It is a mistake to think that Muslim thinkers, even the most traditionalist among them, are against the need for universal human rights to protect human dignity and human agency in the context of a nation-state today. Even the staunchest opponents of the Universal Declaration of Human Rights, who regard the document as being morally imperialistic and culturally ethnocentric, concede the fact that human beings have rights that accrue to them as humans.33xIn his book on human rights, the prominent traditionalist scholar of Egypt, Muhammad al-Ghazali lends qualified support to the international document as something that must be respected by Muslims because some of its “foundations” are also enunciated in the Qur’an. For Ghazali, like other traditionalist scholars in the Muslim world, Islam provides the norms that are culturally legitimate and applicable within the Islamic world. As such, an alternative declaration of Islamic human rights is appended to the translation and discussion of the international document. See Huquq al-insan: Bayn ta’alim al-islam wa i’lan al-umam al-muttahida (Human Rights: Between the Teachings of Islam and the Declaration of the United Nations) (Alexandria, Egypt: Dar al-Da’wa, 1422/2002). This trend in traditional human rights scholarship has undermined the legitimacy of the universal declaration in Muslim eyes. The only way to lessen the negative influence of this trend is to engage traditional scholars in exploring the metaphysical foundations of the human rights declaration and demonstrate the common moral ground that is shared by world religions in upholding the norms that undergird the international document. By denying any normative foundations for the human rights declaration and insisting upon its secular thrust, the opportunity to stimulate conversation with the actual representatives of Islamic tradition is lost.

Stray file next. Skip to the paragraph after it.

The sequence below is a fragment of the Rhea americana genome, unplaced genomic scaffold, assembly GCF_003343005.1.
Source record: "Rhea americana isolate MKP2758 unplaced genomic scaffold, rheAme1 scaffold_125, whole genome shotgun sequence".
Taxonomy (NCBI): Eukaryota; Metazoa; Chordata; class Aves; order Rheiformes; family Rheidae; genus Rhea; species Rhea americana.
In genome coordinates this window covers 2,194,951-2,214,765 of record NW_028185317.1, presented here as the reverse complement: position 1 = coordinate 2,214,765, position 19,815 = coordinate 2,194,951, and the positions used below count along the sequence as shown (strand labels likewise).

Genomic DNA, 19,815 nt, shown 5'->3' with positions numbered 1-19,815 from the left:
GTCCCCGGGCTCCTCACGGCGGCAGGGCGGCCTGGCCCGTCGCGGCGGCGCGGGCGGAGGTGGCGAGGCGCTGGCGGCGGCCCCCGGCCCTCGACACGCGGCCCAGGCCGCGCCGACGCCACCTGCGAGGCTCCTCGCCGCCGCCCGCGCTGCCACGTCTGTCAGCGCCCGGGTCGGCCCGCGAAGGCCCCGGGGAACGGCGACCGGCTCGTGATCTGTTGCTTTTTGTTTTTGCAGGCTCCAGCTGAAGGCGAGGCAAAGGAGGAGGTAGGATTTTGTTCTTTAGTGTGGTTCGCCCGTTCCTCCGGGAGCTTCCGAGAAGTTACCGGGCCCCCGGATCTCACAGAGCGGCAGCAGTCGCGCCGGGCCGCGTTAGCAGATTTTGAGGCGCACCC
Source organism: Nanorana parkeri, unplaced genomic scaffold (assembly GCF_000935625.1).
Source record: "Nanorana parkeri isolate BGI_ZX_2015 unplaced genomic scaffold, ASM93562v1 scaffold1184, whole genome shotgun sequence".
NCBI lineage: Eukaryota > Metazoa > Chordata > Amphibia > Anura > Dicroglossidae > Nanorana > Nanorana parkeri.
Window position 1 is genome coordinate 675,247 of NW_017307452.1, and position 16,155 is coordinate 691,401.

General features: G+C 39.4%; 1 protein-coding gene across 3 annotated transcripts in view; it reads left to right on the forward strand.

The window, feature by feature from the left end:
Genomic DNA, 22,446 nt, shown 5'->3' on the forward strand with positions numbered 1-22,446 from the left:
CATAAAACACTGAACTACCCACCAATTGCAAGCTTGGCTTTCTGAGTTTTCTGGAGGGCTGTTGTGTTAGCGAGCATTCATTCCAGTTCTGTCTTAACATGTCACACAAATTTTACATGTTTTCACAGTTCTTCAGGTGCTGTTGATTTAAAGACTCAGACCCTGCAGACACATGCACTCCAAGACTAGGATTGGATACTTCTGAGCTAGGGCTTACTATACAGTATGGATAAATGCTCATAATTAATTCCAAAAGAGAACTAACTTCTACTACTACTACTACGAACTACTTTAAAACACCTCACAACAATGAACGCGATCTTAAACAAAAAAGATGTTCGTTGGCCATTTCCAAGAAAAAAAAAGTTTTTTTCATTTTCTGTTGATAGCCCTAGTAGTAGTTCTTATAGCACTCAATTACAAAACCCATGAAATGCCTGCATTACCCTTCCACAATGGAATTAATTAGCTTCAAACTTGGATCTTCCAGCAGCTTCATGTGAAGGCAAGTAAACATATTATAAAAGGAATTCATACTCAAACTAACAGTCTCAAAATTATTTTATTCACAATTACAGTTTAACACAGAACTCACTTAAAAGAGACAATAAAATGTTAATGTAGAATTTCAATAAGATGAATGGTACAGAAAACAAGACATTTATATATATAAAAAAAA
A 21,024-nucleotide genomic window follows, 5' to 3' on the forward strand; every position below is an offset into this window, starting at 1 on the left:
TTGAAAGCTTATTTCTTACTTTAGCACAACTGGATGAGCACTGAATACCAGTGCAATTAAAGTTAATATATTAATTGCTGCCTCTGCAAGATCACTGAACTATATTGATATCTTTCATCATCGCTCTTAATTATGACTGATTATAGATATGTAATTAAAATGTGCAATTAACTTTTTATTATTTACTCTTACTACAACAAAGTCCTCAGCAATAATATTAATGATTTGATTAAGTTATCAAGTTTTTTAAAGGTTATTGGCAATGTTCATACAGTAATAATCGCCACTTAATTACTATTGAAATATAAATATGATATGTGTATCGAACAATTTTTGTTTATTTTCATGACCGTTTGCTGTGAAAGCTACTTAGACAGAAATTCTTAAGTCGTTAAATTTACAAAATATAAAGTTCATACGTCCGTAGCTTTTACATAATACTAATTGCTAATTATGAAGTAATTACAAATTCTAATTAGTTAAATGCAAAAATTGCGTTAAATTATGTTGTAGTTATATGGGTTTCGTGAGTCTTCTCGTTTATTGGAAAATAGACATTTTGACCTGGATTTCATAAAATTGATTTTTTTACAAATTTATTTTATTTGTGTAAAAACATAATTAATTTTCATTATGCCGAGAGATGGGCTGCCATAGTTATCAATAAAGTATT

Human rights language is modern, firmly rooted in a secular liberalism that safeguards and promotes citizens’ rights and that demands privatization of religion from the public sphere to allow the development of a politics independent of religion. This secularization of the public sphere is absent in Islamic juridical and theological anthropology. Human beings are not conceived in terms of compartmentalized individuals who can separate the spiritual from the temporal in their persons and keep the former from interfering with their everyday lives. Consequently, the secularism that undergirds the Declaration does not translate into an Islamic idiom without raising serious questions about the relationship of religion to the state. More importantly, the overriding emphasis on the autonomy of the individual, with an independent moral standard that transcends religious and cultural differences, to claim rights without considering the bonds of reciprocity runs contrary to the Islamic tradition’s emphasis on the community and relational aspects of human existence.